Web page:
The Best Narrators in Movie History Image

The Best Narrators in Movie History

By Film Threat Staff | September 27, 2022

Over the years, many films have used narration to create a masterpiece. The best narrators in the industry can guide an audience through the story with nothing more than their voice, emotions, and tone. This article will look at some of the best narrators in movie history and how the use of narration helped make the film so great.

Goodfellas – Ray Liotta

Goodfellas, directed by the great Martin Scorsese and released in 1990, follows the story of Henry Hill (Ray Liotta), a petty criminal who, along with his friends Tommy (Joe Pesci) and Jimmy (Robert De Niro), try to rise to the illustrious status of a gangster on the streets of New York. Many might not know that the film was based on the biographical book named Wiseguy, which was written by Nicholas Pileggi.

Goodfellas has been rated as one of the best gangster/mafia movies ever made. One of the reasons this movie has been so widely critically acclaimed is through the use of narration that Scorsese has mastered over the years and has employed in many other films. Ray Liotta does an amazing job narrating the character’s journey from a 2-bit gangster to his rise through the ranks, engrossing the audience in the story from beginning to end.

Kiss Kiss Bang Bang – Robert Downey Jr.

Another movie to use narration in a creative yet essential way is Kiss Kiss Bang Bang, which Shane Black directed and released in 2005. The film is described as a neo-noir black comedy crime film and was nominated for the Critics Choice Movie Award for Best Comedy, the GLAAD Media Award for Outstanding Film, and the Satellite Award for Best Actor in Motion Picture, Comedy or Musical, among others.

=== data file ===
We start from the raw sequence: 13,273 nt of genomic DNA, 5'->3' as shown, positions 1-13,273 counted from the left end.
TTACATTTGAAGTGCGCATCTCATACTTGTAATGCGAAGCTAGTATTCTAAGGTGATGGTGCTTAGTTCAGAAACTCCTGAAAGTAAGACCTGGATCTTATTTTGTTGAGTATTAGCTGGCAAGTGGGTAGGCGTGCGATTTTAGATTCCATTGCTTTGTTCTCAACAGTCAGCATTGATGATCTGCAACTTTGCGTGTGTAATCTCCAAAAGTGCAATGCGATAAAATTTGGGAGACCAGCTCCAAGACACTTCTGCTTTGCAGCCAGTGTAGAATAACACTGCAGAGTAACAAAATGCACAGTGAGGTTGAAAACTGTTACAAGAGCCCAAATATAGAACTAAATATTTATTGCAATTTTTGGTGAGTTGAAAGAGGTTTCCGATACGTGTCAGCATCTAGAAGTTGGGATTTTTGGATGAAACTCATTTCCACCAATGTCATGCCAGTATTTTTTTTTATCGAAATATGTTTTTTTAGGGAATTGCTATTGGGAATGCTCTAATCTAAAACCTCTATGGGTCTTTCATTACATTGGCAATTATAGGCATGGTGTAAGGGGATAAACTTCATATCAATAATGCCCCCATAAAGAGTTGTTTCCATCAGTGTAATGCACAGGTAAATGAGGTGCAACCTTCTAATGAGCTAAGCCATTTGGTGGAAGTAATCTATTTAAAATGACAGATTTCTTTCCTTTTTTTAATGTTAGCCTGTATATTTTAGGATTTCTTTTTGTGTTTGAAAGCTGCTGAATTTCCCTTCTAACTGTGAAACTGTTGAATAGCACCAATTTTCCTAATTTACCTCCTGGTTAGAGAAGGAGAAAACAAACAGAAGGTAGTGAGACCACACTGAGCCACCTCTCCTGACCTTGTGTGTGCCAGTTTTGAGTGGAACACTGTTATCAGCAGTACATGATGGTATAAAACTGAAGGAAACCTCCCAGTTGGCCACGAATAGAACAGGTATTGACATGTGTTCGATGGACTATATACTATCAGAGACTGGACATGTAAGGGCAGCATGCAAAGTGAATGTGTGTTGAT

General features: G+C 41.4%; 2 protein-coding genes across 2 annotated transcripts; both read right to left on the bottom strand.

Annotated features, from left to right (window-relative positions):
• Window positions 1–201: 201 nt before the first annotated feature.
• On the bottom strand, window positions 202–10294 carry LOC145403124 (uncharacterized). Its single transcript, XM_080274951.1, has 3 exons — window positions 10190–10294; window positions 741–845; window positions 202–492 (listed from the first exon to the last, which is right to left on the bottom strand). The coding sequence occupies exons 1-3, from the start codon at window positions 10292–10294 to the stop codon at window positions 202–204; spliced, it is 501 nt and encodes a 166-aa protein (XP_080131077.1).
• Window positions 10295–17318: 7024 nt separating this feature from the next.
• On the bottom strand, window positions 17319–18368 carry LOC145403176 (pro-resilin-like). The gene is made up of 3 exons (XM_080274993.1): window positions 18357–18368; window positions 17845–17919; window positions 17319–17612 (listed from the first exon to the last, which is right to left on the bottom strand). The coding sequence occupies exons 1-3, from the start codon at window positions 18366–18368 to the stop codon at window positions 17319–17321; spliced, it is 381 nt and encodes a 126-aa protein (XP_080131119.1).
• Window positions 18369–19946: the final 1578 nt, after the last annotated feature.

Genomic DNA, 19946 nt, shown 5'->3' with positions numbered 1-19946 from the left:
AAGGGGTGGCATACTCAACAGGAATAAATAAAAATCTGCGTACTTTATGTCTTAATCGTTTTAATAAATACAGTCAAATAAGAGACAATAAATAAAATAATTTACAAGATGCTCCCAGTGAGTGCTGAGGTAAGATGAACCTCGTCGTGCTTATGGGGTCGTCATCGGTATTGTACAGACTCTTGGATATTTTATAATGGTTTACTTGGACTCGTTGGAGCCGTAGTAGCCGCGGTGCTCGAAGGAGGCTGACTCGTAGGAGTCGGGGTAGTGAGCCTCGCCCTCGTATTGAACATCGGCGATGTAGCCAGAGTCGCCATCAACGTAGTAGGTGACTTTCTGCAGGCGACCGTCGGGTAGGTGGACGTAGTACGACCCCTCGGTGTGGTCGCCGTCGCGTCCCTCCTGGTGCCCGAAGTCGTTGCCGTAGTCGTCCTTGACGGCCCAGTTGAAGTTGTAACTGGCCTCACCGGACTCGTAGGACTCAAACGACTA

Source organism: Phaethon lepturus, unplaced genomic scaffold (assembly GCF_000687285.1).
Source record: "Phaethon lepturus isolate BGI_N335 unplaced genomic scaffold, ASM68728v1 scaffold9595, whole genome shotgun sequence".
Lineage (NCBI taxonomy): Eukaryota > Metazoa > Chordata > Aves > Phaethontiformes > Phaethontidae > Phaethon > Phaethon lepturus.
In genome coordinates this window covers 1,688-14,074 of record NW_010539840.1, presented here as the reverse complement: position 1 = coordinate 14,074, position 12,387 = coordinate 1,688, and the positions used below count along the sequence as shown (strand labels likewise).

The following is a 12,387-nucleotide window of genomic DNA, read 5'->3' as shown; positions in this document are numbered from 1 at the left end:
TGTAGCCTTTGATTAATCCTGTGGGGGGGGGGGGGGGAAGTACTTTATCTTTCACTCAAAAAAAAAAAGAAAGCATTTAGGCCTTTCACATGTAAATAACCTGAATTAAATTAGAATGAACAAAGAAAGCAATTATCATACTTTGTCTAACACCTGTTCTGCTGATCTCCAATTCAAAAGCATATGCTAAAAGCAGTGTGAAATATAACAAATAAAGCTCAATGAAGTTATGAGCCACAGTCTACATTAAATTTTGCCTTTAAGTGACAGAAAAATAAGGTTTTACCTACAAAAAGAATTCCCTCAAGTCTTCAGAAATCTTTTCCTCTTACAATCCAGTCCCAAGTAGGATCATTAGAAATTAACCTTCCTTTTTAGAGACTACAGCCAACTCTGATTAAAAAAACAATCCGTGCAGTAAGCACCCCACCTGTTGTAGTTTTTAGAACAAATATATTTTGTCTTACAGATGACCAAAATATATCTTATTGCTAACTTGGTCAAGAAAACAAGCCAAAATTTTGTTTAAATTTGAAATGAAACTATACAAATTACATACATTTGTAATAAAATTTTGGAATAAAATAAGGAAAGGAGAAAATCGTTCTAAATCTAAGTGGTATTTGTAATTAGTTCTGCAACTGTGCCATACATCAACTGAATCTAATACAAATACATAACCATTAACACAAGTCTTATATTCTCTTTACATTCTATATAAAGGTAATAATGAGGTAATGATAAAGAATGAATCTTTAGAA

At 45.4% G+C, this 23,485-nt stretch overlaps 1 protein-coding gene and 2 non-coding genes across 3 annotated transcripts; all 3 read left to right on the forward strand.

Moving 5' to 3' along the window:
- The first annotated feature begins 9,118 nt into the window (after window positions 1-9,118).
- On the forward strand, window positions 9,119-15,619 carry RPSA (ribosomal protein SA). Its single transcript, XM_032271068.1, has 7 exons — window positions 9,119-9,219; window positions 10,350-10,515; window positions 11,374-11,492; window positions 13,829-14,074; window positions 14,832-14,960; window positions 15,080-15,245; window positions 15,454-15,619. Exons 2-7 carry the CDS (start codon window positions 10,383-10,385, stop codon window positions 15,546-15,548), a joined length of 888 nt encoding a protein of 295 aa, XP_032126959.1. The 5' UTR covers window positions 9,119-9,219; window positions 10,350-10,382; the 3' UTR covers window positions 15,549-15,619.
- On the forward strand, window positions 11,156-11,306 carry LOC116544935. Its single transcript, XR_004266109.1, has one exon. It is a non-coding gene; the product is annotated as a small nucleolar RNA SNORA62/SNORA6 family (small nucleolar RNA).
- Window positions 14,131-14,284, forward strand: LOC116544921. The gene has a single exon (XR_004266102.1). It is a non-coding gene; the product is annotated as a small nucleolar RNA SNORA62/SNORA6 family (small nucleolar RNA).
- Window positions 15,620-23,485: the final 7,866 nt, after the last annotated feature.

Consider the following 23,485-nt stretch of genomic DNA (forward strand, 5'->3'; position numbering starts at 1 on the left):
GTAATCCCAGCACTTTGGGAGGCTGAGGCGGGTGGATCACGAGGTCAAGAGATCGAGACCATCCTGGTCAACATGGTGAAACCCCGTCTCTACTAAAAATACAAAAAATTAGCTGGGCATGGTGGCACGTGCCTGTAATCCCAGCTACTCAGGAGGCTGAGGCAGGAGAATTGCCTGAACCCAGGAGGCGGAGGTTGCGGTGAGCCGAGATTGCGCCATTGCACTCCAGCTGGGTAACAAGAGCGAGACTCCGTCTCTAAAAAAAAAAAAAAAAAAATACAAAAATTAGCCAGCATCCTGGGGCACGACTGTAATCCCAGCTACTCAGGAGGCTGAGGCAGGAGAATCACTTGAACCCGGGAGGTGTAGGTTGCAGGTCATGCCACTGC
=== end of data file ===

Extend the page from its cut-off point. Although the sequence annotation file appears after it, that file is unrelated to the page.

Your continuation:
The movie follows Harry Lockhart (Robert Downey Jr.) as he pretends to be an actor and gets involved in a murder investigation. What makes this film so special is how Downey addresses the audience as the film unfolds, which adds to the humor and the suspense. He also directly states that he is the film’s narrator to the audience, allowing his narration to show the best of his characterization. This direct approach helps the narrator build a relationship with the audience that establishes the abovementioned feelings.

Clueless – Alicia Silverstone

While an exceptionally popular and quotable film, Clueless deserves more critical acclaim than it gets. When it comes to narration, Silverstone’s performance perfectly invites the audience into the mind of a clueless rich teenager in the 90s, her struggles and frustrations, and most entertainingly, her slang.

The film follows Cher Horowitz (Silverstone) and her navigation of high school social politics from her own specific point of view. Without narration, Cher would be an unlikeable character, not seeing her privilege or seeming to care about many others. However, because we get a closer look into her head via narration and why she sees things the way that she does, due to her workaholic father and youthful ignorance, her point of view then makes a lot more sense. The audience then gets to see her learn not from a judgmental perspective but one of understanding.

The Shawshank Redemption – Morgan Freeman

One very iconic film that also includes the clever use of narration, and is an adaption from a novella by Stephen King named Different Seasons, is The Shawshank Redemption. The movie stars some of the biggest names in the industry, such as Morgan Freeman, Tim Robbins, William Saddler, Gil Bellows, Clancy Brown, Jeffrey DeMunn, and more.